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US-Mexico Border Mayors Convene Amid High-stakes Debates

FILE - Activists have painted the U.S.-Mexico border wall between Ciudad Juarez and New Mexico as a symbol of protest against U.S. President Donald Trump's immigration reform in Ciudad Juarez, Mexico, Feb. 26, 2017. The paint reads "We are workers."

The first meeting of the U.S.-Mexico Border Mayors Association since Donald Trump became U.S. president began Thursday, as the stakes of debate in Washington could hardly be higher for the region of 12 million people stretching from the Pacific Ocean to the Gulf of Mexico.

Trump is moving ahead with plans to build a "big, beautiful wall" separating the two countries and add 5,000 Border Patrol agents, despite uncertainty about how much Congress will agree to pay. The U.S., Mexico and Canada are preparing to overhaul the 23-year-old North American Free Trade Agreement, one of Trump's favorite punching bags.

As with other border gatherings of mayors and governors, one challenge was getting enough elected officials to attend. This year's hosts, Mayor Kevin Faulconer of San Diego and Juan Manuel Gastelum of Tijuana, Mexico, ensured that two of the region's largest cities were represented. Ciudad Juarez, across the border from El Paso, Texas, was represented, as was McAllen, Texas.

Absent mayors included those from El Paso and Laredo, Texas, and Mexicali, Nogales, Nuevo Laredo and Matamoros, Mexico.

Border mayors generally advocate for robust trade between the two countries and expanded international crossings to ease the flow of goods and people. They have given a cold shoulder to Trump's wall.

FILE - Trucks wait in the queue for customs control to cross into the U.S. at the World Trade Bridge in Nuevo Laredo, Mexico, Nov. 2, 2016.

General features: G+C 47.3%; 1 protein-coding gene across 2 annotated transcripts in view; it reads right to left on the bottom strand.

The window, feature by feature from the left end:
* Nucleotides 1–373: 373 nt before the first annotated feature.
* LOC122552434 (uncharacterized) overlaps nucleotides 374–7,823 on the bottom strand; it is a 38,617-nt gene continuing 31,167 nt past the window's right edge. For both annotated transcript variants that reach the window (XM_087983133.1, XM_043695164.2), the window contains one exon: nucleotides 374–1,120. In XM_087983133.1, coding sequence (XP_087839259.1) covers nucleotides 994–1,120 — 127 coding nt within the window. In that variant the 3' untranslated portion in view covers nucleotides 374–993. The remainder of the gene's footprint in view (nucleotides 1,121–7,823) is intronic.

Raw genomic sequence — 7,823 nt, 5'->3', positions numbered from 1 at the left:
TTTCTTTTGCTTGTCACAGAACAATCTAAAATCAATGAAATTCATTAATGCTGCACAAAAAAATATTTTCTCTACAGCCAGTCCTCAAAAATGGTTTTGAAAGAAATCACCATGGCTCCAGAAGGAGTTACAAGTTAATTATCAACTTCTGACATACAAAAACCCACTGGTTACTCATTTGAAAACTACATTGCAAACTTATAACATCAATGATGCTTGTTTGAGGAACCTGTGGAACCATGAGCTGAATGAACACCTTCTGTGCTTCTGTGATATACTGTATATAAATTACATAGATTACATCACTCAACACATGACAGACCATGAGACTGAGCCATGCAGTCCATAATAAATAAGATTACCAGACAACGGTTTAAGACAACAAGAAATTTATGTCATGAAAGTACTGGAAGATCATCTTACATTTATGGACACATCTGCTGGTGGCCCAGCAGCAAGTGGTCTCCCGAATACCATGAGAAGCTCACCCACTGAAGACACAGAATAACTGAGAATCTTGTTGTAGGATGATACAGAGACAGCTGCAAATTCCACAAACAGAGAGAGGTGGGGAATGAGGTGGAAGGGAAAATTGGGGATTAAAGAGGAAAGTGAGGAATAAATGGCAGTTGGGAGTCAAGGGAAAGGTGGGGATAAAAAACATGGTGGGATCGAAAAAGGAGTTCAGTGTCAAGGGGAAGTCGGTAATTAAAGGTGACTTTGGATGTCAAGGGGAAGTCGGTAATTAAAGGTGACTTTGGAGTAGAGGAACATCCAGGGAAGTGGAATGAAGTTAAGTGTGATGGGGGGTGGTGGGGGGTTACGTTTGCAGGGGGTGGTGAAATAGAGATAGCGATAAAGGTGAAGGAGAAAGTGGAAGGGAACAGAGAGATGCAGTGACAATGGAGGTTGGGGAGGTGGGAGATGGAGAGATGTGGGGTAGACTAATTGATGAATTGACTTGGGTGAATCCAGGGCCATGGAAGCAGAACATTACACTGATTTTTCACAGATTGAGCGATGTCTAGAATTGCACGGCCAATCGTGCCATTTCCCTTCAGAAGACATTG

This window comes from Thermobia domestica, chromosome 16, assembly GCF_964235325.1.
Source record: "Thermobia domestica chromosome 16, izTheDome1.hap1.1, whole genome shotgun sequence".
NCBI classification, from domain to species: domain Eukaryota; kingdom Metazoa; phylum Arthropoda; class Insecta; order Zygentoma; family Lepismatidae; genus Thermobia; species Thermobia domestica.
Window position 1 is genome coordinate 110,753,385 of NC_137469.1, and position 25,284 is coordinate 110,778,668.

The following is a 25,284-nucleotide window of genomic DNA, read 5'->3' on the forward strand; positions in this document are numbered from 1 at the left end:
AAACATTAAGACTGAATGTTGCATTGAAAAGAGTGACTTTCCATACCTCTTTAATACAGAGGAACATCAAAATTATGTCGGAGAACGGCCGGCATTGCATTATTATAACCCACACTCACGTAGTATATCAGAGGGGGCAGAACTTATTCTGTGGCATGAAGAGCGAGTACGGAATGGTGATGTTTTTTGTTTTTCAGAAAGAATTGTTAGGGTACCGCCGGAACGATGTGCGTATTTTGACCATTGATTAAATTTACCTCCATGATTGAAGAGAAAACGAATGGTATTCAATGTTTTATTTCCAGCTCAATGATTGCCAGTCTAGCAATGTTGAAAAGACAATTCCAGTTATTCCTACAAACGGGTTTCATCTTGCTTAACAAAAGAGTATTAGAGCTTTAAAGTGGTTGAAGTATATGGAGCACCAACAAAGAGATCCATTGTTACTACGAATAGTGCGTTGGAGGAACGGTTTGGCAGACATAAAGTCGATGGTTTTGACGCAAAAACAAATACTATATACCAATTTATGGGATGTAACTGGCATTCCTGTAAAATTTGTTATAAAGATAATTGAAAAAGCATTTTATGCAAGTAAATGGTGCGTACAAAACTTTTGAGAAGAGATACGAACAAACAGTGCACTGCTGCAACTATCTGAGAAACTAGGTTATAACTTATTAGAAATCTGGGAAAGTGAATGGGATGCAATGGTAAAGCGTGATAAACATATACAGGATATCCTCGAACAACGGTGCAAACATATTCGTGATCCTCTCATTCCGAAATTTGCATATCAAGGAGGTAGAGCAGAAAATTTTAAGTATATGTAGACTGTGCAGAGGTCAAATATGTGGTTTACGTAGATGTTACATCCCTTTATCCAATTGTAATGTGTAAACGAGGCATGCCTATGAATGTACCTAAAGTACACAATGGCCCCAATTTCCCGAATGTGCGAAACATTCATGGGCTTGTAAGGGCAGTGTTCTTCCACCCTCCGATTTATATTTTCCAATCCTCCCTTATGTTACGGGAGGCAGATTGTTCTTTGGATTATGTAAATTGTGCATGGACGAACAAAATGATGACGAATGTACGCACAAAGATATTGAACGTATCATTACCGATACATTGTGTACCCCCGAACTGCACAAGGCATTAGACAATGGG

FILE - Trucks wait in the queue for customs control to cross into the U.S. at the World Trade Bridge in Nuevo Laredo, Mexico, Nov. 2, 2016.

Panel topics

Panels at the two-day gathering — the group's fifth since 2011 — were to cover NAFTA, infrastructure, U.S.-Mexico relations, public health and urban development. The mayors will work on a joint resolution on bilateral trade.

"Border mayors and governors have struggled over the years to create and sustain forums in which they can get to know each other and work together on a common agenda,'' said Christopher Wilson, deputy director of the Wilson Center's Mexico Institute in Washington.

The group's rotating venues may prove more challenging for small-city hosts who have more limited budgets and resources.

"Right now the border mayors association is a great idea with enough energy to get a meeting off the ground, but without a structure,'' Wilson said. "They need some glue to the organization.''

The Border Governors Conference, which dates to the 1980s, has been moribund for several years. In 2010, then-Arizona Governor Jan Brewer canceled a Phoenix event after Mexico's border governors boycotted because she signed a tough law against illegal immigration. The New Mexico governor at the time, Bill Richardson, convened a meeting in Santa Fe, but he was the only one of four U.S. border governors to show. New Mexico was also the only U.S. presence the following year.